History of the Auditoire de Calvin
In the 5th century AD, a little church was built on the present site of the Auditoire, over the ruins of an earlier church dating from the 3rd century and close to the Roman city wall around Geneva. Burned down in the 11th century, it was replaced by a Romanesque building, the private chapel of the Bishop. In the 13th century, it became the local parish church under the name of Notre-Dame-la-Neuve. Over the next 500 years, it was burned and rebuilt several times, most notably in the gothic style in the 15th century with the generosity of the local apothecary, Clément Poutex. After the adoption of the Reformation by Geneva in 1536, the city’s parishes were reorganised. The church of Notre-Dame-La-Neuve was no longer required as a parish church and the building was used for a variety of other purposes.
Geneva only had 12’000 inhabitants at that time but thousands of refugees, persecuted at home on account of their Reformed beliefs, soon began arriving in the city. Especially significant were numerous Italian Protestants from all parts of Italy and a group of influential English-speaking Protestants known as the Marian Exiles who had left their homeland after Mary Tudor, a staunch Roman Catholic became Queen in 1553. In November 1555 Calvin obtained permission from the city authorities for the English and the Italian refugees to worship in their native tongues in the church of Notre-Dame-La-Neuve.
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From 1557 onwards, at 7 a.m. on weekdays, before the working day began, open meetings took place in the Auditoire at which the Bible and Reformed doctrine were freely discussed. It was here that Calvin, Théodore de Beze and their successors delivered their lectures, giving rise to the building’s modern name, the Calvin Auditorium or l’Auditoire de Calvin which simply means Calvin’s Lecture Theatre. In 1559 the Académie de Genève, forerunner of today’s university, was founded in this place, its first Rector being Théodore de Beze.
Most of the English speaking refugees returned home after Mary Tudor’s reign came to an end and the Protestant Elizabeth became Queen at the end of 1558, while John Knox returned to Scotland and worked towards the founding of the Church of Scotland. Many of the Italian congregation stayed on in Geneva and continued meeting regularly for more than two centuries. While the English, Italian and Dutch-speaking communities were reduced in numbers over the following years, the Auditoire, however, grew in importance as a focal point for both the Protestant Church of Geneva and the University.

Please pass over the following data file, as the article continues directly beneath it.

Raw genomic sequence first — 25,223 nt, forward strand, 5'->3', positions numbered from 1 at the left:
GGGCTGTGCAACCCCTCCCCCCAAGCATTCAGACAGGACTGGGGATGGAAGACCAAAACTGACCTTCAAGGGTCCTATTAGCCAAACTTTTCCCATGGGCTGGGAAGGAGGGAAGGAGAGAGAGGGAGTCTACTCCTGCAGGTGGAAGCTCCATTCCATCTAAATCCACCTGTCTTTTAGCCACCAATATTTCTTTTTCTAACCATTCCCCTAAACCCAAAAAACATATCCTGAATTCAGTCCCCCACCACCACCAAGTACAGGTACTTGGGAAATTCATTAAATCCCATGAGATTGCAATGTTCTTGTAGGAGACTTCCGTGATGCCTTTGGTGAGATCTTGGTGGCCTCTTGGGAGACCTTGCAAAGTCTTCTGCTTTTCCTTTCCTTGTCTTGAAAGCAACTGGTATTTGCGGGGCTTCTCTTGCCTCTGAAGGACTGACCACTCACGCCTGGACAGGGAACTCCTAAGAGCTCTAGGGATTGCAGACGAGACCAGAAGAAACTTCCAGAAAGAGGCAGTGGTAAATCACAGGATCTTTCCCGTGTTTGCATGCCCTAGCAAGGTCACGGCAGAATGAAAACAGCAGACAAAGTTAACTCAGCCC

The Consistoire (Governing Council) and the Company of Ministers of the National Protestant Church of Geneva were accommodated for a very long time in the Auditoire. In 1947 both were transferred elsewhere. By this time the fabric of the Auditoire had seriously deteriorated and in 1954, at the initiative of the World Alliance of Reformed Churches, it was decided to restore the Auditoire to its original gothic simplicity. The work was completed in five years thanks to the generosity of the member churches of the Alliance and with donations from, among others, the Swiss Confederation and the City and Canton of Geneva. The Auditoire was re-consecrated for worship in June 1959 and the Church of Scotland and the Italian Waldensian Church congregations returned right away and the Dutch Reformed Church congregation soon afterward. At that time, all three congregations saw their numbers increase and reflect the multinational nature of Geneva’s population as the advent of the United Nations and many other international organisations and agencies and business companies in the second half of the 20th century brought people from all over the world to live and work in the city.
In November 2005 the three congregations came together, with the participation of the Protestant Church of Geneva, to celebrate the 450th anniversary of the beginning of worship in their own languages in the church, we now know as the Auditoire, in November 1555, with a glorious Service of Thanksgiving for the hospitality extended by Calvin and the City of Geneva. An exhibition telling their story and that of the effect of the Reformation on all of Europe remains in the Auditoire, a continuing proof of the significant role of the Auditoire de Calvin in the historical records of the city.
In April 2007 a longstanding project of the Society of Sacred Art of the Protestant Church of Geneva reached a final stage: the installation of stained-glass windows in the Auditoire, created by a modern German artist, Udo Zembok, where the artist has presented his interpretation of the historical associations of the building and its connections with the Reformation and those whose names are a reminder of the light that the Reformation brought into the world.
2014 saw a complete refurbishment of the Auditoire to bring it into the 21st century. This also saw the installation of a new organ. This has led to numerous concerts now being held in the Auditoire enabling many more people to worship, experience and appreciate this beautiful, historic building.